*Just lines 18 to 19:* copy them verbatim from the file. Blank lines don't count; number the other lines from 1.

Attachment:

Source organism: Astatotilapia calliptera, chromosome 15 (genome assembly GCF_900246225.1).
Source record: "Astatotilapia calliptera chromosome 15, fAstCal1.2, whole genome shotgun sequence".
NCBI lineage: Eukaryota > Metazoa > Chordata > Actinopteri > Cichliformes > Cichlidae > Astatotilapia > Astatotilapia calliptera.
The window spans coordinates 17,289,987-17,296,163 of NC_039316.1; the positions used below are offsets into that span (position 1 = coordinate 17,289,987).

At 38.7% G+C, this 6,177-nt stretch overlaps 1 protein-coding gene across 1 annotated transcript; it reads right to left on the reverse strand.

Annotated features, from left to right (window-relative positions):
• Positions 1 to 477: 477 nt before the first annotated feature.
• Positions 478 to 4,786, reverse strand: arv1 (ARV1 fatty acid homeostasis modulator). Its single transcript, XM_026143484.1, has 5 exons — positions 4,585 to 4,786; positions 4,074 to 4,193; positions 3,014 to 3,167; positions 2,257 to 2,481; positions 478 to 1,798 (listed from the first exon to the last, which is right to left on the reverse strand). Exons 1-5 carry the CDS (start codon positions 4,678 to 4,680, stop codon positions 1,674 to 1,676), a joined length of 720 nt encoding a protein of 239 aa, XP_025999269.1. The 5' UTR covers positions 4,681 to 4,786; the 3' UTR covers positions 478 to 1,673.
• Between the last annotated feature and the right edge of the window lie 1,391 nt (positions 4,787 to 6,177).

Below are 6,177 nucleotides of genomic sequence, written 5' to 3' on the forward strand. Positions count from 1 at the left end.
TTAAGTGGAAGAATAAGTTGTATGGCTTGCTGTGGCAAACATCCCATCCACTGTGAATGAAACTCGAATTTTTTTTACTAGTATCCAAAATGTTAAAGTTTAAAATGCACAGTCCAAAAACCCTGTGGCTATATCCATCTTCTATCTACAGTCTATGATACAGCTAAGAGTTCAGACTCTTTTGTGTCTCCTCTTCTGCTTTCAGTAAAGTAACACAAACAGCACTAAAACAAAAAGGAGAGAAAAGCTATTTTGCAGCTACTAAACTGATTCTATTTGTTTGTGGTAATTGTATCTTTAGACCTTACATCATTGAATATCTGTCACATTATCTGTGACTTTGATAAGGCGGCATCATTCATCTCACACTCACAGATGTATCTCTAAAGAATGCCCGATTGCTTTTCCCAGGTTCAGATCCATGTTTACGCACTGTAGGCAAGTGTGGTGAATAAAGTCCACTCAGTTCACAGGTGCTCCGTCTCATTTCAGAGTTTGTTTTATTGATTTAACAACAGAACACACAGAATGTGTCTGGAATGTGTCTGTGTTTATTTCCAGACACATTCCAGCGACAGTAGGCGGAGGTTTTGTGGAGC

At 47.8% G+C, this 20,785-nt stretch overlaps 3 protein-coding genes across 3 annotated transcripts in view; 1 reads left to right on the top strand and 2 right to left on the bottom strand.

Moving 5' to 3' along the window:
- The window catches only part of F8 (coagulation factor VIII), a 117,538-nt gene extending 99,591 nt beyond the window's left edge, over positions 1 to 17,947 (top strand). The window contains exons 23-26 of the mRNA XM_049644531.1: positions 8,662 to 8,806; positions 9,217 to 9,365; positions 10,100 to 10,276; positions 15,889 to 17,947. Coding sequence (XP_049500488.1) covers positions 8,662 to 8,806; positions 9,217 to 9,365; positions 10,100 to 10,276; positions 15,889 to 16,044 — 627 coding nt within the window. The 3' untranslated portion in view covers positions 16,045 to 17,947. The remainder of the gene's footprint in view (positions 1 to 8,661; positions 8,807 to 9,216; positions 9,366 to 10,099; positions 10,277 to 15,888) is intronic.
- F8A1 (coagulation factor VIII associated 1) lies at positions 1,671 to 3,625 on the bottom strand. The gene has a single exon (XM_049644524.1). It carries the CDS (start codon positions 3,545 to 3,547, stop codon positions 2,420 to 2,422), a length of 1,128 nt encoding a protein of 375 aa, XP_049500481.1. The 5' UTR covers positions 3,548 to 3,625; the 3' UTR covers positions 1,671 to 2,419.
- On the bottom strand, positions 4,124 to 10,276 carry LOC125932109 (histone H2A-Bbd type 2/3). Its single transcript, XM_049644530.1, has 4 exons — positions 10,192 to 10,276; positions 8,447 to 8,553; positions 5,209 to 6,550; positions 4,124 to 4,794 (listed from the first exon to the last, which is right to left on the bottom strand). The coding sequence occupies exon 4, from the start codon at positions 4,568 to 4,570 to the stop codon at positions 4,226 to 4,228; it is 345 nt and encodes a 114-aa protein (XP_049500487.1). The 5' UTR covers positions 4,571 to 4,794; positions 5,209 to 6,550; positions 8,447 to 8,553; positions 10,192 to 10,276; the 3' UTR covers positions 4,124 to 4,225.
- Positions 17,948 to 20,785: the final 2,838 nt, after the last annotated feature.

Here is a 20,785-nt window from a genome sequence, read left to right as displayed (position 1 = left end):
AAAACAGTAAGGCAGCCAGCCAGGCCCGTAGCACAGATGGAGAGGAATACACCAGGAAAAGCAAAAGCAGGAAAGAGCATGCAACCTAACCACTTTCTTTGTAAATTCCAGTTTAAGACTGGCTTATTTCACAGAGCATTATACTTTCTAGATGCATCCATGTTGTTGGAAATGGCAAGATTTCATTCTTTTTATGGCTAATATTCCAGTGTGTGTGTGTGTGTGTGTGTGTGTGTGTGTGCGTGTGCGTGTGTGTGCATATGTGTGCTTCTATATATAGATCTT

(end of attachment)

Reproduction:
Here is a 20,785-nt window from a genome sequence, read left to right as displayed (position 1 = left end):
AAAACAGTAAGGCAGCCAGCCAGGCCCGTAGCACAGATGGAGAGGAATACACCAGGAAAAGCAAAAGCAGGAAAGAGCATGCAACCTAACCACTTTCTTTGTAAATTCCAGTTTAAGACTGGCTTATTTCACAGAGCATTATACTTTCTAGATGCATCCATGTTGTTGGAAATGGCAAGATTTCATTCTTTTTATGGCTAATATTCCAGTGTGTGTGTGTGTGTGTGTGTGTGTGTGTGTGCGTGTGCGTGTGTGTGCATATGTGTGCTTCTATATATAGATCTT